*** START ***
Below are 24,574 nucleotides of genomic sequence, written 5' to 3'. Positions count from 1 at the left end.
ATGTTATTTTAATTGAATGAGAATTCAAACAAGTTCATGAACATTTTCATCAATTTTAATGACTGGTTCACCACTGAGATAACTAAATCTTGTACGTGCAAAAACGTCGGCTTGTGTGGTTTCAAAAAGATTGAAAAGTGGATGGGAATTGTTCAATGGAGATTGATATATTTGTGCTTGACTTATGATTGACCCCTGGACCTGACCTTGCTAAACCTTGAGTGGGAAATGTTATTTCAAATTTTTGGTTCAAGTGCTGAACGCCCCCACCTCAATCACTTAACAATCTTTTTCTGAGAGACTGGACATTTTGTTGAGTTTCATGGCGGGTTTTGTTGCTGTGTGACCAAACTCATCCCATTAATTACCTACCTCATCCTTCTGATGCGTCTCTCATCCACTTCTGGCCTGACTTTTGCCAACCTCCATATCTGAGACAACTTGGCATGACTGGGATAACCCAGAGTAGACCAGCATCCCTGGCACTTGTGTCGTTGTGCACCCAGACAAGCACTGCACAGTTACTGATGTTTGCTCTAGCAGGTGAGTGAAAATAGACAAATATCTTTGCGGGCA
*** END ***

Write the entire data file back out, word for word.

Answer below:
Below are 24,574 nucleotides of genomic sequence, written 5' to 3'. Positions count from 1 at the left end.
ATGTTATTTTAATTGAATGAGAATTCAAACAAGTTCATGAACATTTTCATCAATTTTAATGACTGGTTCACCACTGAGATAACTAAATCTTGTACGTGCAAAAACGTCGGCTTGTGTGGTTTCAAAAAGATTGAAAAGTGGATGGGAATTGTTCAATGGAGATTGATATATTTGTGCTTGACTTATGATTGACCCCTGGACCTGACCTTGCTAAACCTTGAGTGGGAAATGTTATTTCAAATTTTTGGTTCAAGTGCTGAACGCCCCCACCTCAATCACTTAACAATCTTTTTCTGAGAGACTGGACATTTTGTTGAGTTTCATGGCGGGTTTTGTTGCTGTGTGACCAAACTCATCCCATTAATTACCTACCTCATCCTTCTGATGCGTCTCTCATCCACTTCTGGCCTGACTTTTGCCAACCTCCATATCTGAGACAACTTGGCATGACTGGGATAACCCAGAGTAGACCAGCATCCCTGGCACTTGTGTCGTTGTGCACCCAGACAAGCACTGCACAGTTACTGATGTTTGCTCTAGCAGGTGAGTGAAAATAGACAAATATCTTTGCGGGCA